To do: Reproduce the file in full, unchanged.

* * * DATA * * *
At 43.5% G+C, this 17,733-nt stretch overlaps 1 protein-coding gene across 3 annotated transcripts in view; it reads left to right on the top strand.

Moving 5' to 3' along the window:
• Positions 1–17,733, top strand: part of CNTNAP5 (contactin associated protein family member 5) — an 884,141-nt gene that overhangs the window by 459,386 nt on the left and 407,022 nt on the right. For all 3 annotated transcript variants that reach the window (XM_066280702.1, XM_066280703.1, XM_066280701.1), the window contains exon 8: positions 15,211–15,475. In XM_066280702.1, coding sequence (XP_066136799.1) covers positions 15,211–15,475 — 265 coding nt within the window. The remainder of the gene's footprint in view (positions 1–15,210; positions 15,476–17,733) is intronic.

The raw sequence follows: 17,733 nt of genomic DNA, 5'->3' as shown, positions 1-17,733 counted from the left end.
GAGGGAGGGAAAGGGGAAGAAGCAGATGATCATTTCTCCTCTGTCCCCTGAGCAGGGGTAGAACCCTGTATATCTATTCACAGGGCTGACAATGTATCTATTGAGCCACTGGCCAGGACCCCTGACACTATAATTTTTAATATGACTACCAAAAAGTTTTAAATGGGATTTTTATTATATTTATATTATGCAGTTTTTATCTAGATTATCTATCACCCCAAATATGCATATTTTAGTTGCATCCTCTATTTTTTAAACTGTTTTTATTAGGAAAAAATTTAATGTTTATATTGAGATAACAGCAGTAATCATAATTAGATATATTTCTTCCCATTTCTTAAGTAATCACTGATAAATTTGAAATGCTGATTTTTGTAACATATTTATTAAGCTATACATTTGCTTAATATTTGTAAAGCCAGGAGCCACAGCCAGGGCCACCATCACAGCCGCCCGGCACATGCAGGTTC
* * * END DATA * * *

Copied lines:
At 43.5% G+C, this 17,733-nt stretch overlaps 1 protein-coding gene across 3 annotated transcripts in view; it reads left to right on the top strand.

Moving 5' to 3' along the window:
• Positions 1–17,733, top strand: part of CNTNAP5 (contactin associated protein family member 5) — an 884,141-nt gene that overhangs the window by 459,386 nt on the left and 407,022 nt on the right. For all 3 annotated transcript variants that reach the window (XM_066280702.1, XM_066280703.1, XM_066280701.1), the window contains exon 8: positions 15,211–15,475. In XM_066280702.1, coding sequence (XP_066136799.1) covers positions 15,211–15,475 — 265 coding nt within the window. The remainder of the gene's footprint in view (positions 1–15,210; positions 15,476–17,733) is intronic.

The raw sequence follows: 17,733 nt of genomic DNA, 5'->3' as shown, positions 1-17,733 counted from the left end.
GAGGGAGGGAAAGGGGAAGAAGCAGATGATCATTTCTCCTCTGTCCCCTGAGCAGGGGTAGAACCCTGTATATCTATTCACAGGGCTGACAATGTATCTATTGAGCCACTGGCCAGGACCCCTGACACTATAATTTTTAATATGACTACCAAAAAGTTTTAAATGGGATTTTTATTATATTTATATTATGCAGTTTTTATCTAGATTATCTATCACCCCAAATATGCATATTTTAGTTGCATCCTCTATTTTTTAAACTGTTTTTATTAGGAAAAAATTTAATGTTTATATTGAGATAACAGCAGTAATCATAATTAGATATATTTCTTCCCATTTCTTAAGTAATCACTGATAAATTTGAAATGCTGATTTTTGTAACATATTTATTAAGCTATACATTTGCTTAATATTTGTAAAGCCAGGAGCCACAGCCAGGGCCACCATCACAGCCGCCCGGCACATGCAGGTTC